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Re: Was Moses the Original Subject of John 1:6-8?

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  • kymhsm <khs@picknowl.com.au>
    Dear Frank,
    Message 1 of 2 , Feb 2, 2003
      Dear Frank,

      <<<It nowhere states in 1:31-34 that Jesus was being baptized,
      much less that he was in the midst of water, when the Spirit
      descended upon him. So, how can you possibly relate it to Gen
      1:2--where the Spirit of God moves over the water?>>>

      Neither did I say that he was baptized. But he was! Are you
      saying that Jesus was not baptized?
      I do not think we do justice to the Scriptures if we ignore what
      was commonly understood by the apostles, whether or not John,
      in this case, chooses to mention it. I expect that Mark, at least,
      was written before John (indeed, Mark only, because I think that
      `Q' was John's leftovers – but that's another issue) and he tells
      us that Jesus was baptized by John in the Jordan (Mk 1:9) and
      that this as the time that he (the Baptist) saw the Spirit descend
      upon him. The fact that John has the Baptist speak of that event
      in 1:31-34 is sufficient (for me, anyway). And, wherever John was
      baptizing, there had to be water (3:23).

      <<<Too, I have a suspicion that a late editor of GJohn made the
      Baptist the subject of 6:8--with it being the case that the original
      subject was Moses. If so, then there originally was only one
      reference to the Baptist in the Prologue and 1:6-8 did not connect
      to 1:31- 4--at least not in the manner you propose.>>>

      You may suspect that `his name was John' is a later insert, but
      what evidence do you have? If there is no textual evidence for any
      variation, then you can theorize all you like, but to then build a
      theology on your assumption is, I would think, fairly dangerous.
      Unless there are grounds for reasonable doubt, the text as it is
      is what we have. As I have stated, my own work on the strucure
      of John, and of the Genesis structure in particular, make it quite
      appropriate – very clever, in fact - for John to be mentioned here.
      For these reasons I cannot comment much on the theology you
      drag out from the text as you suppose it should be.

      <<<In the first place, the mention of the testimony of John at this
      point is out of chronological order. The proper place for it,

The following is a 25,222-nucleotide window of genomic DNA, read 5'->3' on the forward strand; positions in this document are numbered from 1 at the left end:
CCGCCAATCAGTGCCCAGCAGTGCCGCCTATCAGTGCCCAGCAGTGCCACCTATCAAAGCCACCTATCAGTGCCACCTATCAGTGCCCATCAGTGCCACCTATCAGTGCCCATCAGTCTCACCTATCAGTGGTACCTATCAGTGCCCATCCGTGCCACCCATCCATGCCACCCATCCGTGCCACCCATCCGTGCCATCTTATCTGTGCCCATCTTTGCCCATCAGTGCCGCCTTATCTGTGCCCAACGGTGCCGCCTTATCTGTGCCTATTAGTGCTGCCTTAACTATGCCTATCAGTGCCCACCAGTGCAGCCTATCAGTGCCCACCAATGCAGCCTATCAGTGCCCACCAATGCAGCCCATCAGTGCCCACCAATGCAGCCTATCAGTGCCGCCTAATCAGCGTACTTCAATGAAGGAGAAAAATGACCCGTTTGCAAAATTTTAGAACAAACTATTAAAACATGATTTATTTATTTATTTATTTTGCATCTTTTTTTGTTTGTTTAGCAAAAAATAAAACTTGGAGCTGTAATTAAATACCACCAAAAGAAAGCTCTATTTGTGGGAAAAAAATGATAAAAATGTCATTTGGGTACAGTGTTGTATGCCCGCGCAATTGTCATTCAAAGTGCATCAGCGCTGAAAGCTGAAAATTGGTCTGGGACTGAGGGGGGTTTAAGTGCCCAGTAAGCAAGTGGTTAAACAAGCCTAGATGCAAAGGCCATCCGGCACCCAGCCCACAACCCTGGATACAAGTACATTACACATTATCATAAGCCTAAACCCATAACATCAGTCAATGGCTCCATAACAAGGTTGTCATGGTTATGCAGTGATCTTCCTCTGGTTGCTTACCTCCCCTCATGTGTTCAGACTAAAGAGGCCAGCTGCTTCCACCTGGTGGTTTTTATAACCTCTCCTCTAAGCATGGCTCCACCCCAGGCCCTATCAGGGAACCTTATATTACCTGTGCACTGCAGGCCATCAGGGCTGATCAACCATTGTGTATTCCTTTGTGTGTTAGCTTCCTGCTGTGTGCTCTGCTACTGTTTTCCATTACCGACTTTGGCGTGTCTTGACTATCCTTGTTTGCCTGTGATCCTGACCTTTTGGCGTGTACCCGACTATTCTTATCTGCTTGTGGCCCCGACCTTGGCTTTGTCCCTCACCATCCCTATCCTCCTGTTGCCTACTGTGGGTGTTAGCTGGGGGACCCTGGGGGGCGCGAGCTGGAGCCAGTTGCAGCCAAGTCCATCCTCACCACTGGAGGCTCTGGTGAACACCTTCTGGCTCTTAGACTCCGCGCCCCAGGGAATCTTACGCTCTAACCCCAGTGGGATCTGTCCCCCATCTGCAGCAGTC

chronologically speaking, is after verse 14, when the Word
      becomes flesh--for John didn't begin his preaching until well
      after the birth of Jesus. Indeed, in verse 15, we have a
      testimonial by John that is in the proper chronological

      The Prologue of John is concerned less with the chronological
      order than it is with reflecting the passage from Genesis upon
      which this part of his gospel is built and the theology which it

      <<<In the second place, if 1:6-8 regards the Baptist, then the
      author of John wanted to stress that John was not the Light. This
      being so, the last thing you would expect him/her to do is to
      speak of the Baptist as a kind of light. Yet, this is exactly what
      (s)he does in 5:35!--where Jesus states, "He (i.e., the Baptist)
      was a burning and shining lamp, and you were willing to rejoice
      for a while in his light." (RSV) >>>

      John may have been `a burning and shining lamp', but he was
      not the light.

      <<<Finally, we know that, in the Prologue, Moses is
      down-graded in importance in comparison to Jesus Christ as
      the incarnate Logos--see 1:17. So, that the man sent from God
      is down-graded in importance in comparison to the Word is
      consistent with him being Moses. >>>

      The comparison of the down-grading of Moses (more a proper
      comparison than down-grading) of Moses with the one (the
      Baptist) who is not the light is interesting, but ultimately does not
      necessarily support your assumption that the one who was not
      the light was Moses. We all stand thus down-graded (cf. Phil

      <<<This might relate to the final thought, of 1:9-13, that those
      who received the Word were empowered or authorized by him to
      become children of God: in the sense of being born, not by
      corruptible parents, but by God. In this case, it relates how the
      Word empowered or authorized those who, like Moses, heeded
      him to become reborn in the soul alone by God, thereby
      becoming the children of God. >>>

      To speak of the re-birth (in the soul alone) of Moses and other
      Egyptian exiles is not supported by Scripture. In this very Gospel
      Jesus speaks of the need of re-birth to Nicodemus (3:3-8). It is
      re-birth by the Spirit "That which is born of the flesh is flesh; that
      which is born of the Spirit is spirit". The Bible does not allow for
      any other rebirth. But still in John, that Spirit, by whom we are
      reborn, was not available to the OT saints as it was not to Jesus'
      disciples until after his ascension. `Now this he said about the
      Spirit, which those who believed in him were to receive; for as yet
      the Spirit had not been given, because Jesus was not yet
      glorified' (7:39).

      I think it better to build from the Scriptures as traditionally
      understood than on a foundation of an assumption about what
      might have been and Philo's interesting (perhaps even useful)
      but, in the end, less than enlightened understanding.


      Kym Smith
      South Australia
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